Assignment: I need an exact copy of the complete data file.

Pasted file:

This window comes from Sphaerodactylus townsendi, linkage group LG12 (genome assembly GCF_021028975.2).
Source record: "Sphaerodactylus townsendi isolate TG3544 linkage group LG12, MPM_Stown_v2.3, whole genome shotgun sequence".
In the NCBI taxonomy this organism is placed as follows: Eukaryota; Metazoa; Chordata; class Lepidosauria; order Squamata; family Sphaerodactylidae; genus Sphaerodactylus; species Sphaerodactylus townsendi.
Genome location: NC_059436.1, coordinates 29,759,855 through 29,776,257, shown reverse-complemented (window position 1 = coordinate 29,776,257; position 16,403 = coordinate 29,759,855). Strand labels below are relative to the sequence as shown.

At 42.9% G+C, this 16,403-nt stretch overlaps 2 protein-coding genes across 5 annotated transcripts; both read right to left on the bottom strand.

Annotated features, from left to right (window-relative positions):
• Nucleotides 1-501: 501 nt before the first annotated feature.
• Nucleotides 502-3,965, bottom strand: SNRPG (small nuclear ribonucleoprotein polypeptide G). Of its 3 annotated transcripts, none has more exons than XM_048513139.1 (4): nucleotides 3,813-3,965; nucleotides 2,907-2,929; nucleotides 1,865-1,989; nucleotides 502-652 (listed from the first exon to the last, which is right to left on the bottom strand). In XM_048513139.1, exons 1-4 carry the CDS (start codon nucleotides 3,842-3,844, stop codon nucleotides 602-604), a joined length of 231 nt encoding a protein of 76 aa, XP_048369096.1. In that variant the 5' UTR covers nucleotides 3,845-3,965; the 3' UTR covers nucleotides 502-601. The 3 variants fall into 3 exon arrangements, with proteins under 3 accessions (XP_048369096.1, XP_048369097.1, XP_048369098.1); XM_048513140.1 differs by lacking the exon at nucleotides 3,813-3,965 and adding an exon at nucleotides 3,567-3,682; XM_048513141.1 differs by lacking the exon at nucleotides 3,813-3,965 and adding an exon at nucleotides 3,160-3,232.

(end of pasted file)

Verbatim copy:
This window comes from Sphaerodactylus townsendi, linkage group LG12 (genome assembly GCF_021028975.2).
Source record: "Sphaerodactylus townsendi isolate TG3544 linkage group LG12, MPM_Stown_v2.3, whole genome shotgun sequence".
In the NCBI taxonomy this organism is placed as follows: Eukaryota; Metazoa; Chordata; class Lepidosauria; order Squamata; family Sphaerodactylidae; genus Sphaerodactylus; species Sphaerodactylus townsendi.
Genome location: NC_059436.1, coordinates 29,759,855 through 29,776,257, shown reverse-complemented (window position 1 = coordinate 29,776,257; position 16,403 = coordinate 29,759,855). Strand labels below are relative to the sequence as shown.

At 42.9% G+C, this 16,403-nt stretch overlaps 2 protein-coding genes across 5 annotated transcripts; both read right to left on the bottom strand.

Annotated features, from left to right (window-relative positions):
• Nucleotides 1-501: 501 nt before the first annotated feature.
• Nucleotides 502-3,965, bottom strand: SNRPG (small nuclear ribonucleoprotein polypeptide G). Of its 3 annotated transcripts, none has more exons than XM_048513139.1 (4): nucleotides 3,813-3,965; nucleotides 2,907-2,929; nucleotides 1,865-1,989; nucleotides 502-652 (listed from the first exon to the last, which is right to left on the bottom strand). In XM_048513139.1, exons 1-4 carry the CDS (start codon nucleotides 3,842-3,844, stop codon nucleotides 602-604), a joined length of 231 nt encoding a protein of 76 aa, XP_048369096.1. In that variant the 5' UTR covers nucleotides 3,845-3,965; the 3' UTR covers nucleotides 502-601. The 3 variants fall into 3 exon arrangements, with proteins under 3 accessions (XP_048369096.1, XP_048369097.1, XP_048369098.1); XM_048513140.1 differs by lacking the exon at nucleotides 3,813-3,965 and adding an exon at nucleotides 3,567-3,682; XM_048513141.1 differs by lacking the exon at nucleotides 3,813-3,965 and adding an exon at nucleotides 3,160-3,232.